Photographed in 1974, freshly excavated 2000 year old Terracotta warriors still showing the original color scheme before rapid deterioration.

The Tomb of the First Emperor of China was accidentally discovered in 1974 when farmers digging for a well found several ceramic figures of warriors. As the discovery quickly garnered national attention, archaeological investigation revealed three large underground chambers (referred to as “pits”) containing shattered fragments of terracotta warriors. These life-sized, life-like ceramic figures depict warriors, with every detail of their dress skillfully rendered, and still bearing traces of their original paint at the ᴛι̇ɱe of their discovery. The terracotta warriors looked unlike any tomb figures that had been known before. What is more, pits 1, 2, and 3 were only a small part of what turned out to be the massive tomb complex of the First Emperor.

The First Emperor (born Ying Zheng), initially ruled as the king of the Qin state. Through forceful military campaigns, he conquered the states occupying much of the current territory of China, bringing an end to the Warring States Period. He reformed the culturally and politically distinct states into a single, centralized political entity.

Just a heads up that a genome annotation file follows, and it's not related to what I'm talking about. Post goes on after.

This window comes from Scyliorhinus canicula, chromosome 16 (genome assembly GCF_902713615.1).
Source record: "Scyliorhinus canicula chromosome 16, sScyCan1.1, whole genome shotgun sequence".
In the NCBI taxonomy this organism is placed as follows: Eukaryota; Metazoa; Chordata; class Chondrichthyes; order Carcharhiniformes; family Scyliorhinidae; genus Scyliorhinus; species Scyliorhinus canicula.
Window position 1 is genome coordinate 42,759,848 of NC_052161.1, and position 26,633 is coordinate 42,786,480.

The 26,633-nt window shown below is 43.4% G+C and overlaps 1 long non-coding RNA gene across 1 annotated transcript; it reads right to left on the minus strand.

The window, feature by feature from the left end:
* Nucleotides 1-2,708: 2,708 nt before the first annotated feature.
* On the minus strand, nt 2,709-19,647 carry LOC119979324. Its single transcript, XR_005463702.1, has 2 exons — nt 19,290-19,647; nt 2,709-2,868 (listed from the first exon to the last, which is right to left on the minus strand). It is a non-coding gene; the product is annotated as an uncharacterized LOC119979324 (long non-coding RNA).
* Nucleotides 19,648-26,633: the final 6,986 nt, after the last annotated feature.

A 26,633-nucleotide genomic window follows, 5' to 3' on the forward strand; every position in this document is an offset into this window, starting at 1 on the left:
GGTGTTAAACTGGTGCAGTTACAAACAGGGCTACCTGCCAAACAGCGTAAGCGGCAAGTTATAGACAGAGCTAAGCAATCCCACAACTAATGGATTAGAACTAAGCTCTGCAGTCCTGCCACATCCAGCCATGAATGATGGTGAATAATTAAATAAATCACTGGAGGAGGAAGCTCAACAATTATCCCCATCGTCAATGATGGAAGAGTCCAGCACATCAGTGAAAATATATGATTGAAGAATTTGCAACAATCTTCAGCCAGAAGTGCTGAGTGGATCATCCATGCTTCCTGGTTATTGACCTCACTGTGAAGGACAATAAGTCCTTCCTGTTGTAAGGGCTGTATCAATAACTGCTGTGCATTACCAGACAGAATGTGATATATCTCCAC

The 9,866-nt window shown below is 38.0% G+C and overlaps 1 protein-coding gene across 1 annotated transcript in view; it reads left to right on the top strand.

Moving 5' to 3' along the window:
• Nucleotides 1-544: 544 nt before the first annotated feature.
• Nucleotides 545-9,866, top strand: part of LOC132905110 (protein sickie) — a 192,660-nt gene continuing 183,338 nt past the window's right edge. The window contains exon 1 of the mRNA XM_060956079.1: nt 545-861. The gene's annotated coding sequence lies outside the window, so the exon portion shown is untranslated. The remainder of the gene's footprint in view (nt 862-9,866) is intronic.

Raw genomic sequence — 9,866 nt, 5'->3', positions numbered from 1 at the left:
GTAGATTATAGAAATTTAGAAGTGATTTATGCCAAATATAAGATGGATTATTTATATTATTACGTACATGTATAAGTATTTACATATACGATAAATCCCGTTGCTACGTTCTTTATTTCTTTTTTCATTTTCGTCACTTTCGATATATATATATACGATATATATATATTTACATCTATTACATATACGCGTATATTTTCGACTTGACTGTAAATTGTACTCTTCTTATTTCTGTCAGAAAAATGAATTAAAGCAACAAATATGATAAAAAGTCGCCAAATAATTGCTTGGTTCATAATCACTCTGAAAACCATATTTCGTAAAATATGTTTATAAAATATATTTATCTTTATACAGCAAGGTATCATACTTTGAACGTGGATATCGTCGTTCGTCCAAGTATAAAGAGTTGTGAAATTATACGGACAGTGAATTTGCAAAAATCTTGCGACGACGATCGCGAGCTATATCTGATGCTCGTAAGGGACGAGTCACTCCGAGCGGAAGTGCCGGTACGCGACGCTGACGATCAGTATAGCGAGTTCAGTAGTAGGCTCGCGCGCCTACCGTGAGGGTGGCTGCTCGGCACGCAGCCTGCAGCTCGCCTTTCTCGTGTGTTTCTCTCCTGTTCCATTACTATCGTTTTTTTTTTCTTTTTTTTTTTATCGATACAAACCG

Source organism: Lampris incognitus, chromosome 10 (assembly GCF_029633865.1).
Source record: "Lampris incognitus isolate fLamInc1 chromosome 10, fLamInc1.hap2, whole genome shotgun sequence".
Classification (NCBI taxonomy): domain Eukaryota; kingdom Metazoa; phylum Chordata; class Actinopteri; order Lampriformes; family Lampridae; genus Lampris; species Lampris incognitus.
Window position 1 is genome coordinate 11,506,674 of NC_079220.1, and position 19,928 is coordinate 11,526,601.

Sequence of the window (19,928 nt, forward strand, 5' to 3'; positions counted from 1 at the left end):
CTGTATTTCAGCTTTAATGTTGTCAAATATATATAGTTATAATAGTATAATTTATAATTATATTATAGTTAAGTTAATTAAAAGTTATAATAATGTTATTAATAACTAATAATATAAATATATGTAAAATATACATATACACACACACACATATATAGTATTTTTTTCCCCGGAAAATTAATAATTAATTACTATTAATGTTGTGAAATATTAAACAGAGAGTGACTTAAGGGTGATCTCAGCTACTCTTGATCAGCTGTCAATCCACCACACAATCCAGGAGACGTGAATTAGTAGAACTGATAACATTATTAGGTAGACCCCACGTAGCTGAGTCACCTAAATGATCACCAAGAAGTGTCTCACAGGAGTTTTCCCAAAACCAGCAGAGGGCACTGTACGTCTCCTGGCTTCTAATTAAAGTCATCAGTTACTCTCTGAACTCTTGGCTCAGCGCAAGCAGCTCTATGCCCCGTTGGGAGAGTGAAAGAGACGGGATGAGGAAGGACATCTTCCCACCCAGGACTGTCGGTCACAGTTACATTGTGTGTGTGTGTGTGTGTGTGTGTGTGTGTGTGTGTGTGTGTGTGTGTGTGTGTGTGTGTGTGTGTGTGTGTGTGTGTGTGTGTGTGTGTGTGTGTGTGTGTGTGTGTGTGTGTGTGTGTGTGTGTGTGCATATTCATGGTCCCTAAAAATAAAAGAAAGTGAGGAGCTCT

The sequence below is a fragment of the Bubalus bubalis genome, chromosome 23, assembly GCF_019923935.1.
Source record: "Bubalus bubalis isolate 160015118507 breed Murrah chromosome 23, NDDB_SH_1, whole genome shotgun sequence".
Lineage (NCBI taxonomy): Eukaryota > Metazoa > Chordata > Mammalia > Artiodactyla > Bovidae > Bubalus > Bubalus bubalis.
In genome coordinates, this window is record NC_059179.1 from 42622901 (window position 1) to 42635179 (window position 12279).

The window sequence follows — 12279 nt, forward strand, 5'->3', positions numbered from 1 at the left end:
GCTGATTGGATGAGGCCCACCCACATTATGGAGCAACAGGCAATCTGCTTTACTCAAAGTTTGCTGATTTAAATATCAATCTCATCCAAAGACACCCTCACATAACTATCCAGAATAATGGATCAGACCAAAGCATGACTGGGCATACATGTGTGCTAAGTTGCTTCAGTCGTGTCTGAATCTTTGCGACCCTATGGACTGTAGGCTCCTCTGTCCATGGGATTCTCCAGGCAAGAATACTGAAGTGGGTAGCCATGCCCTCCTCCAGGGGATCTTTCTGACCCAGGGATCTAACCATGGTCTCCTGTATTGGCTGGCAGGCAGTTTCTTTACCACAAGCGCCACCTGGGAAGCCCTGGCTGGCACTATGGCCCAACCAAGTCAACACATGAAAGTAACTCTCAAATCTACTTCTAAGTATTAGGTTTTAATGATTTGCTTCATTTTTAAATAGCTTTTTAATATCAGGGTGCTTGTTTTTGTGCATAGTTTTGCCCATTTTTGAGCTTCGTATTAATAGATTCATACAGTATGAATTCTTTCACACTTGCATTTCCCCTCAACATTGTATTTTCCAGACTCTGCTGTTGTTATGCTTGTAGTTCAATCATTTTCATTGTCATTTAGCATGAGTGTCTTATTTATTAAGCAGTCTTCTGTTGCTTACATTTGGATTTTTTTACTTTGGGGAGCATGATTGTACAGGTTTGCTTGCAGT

In 221 B.C.E., he officially declared himself Qin Shi Huangdi, a title he coined himself commonly rendered as the “First Emperor” that literally translates to “First August Emperor of Qin.” This was no empty gesture—the First Emperor’s reforms and unification would forever change the meaning of rulership in East Asia.

Among his monumental building projects was a monumental tomb of unprecedented splendor, whose scale and luxury became, with the passage of ᴛι̇ɱe, the matter of legend. Nevertheless, none of the fantastic tales found in the written record prepared archaeologists for what they would find in the Mausoleum of the First Emperor.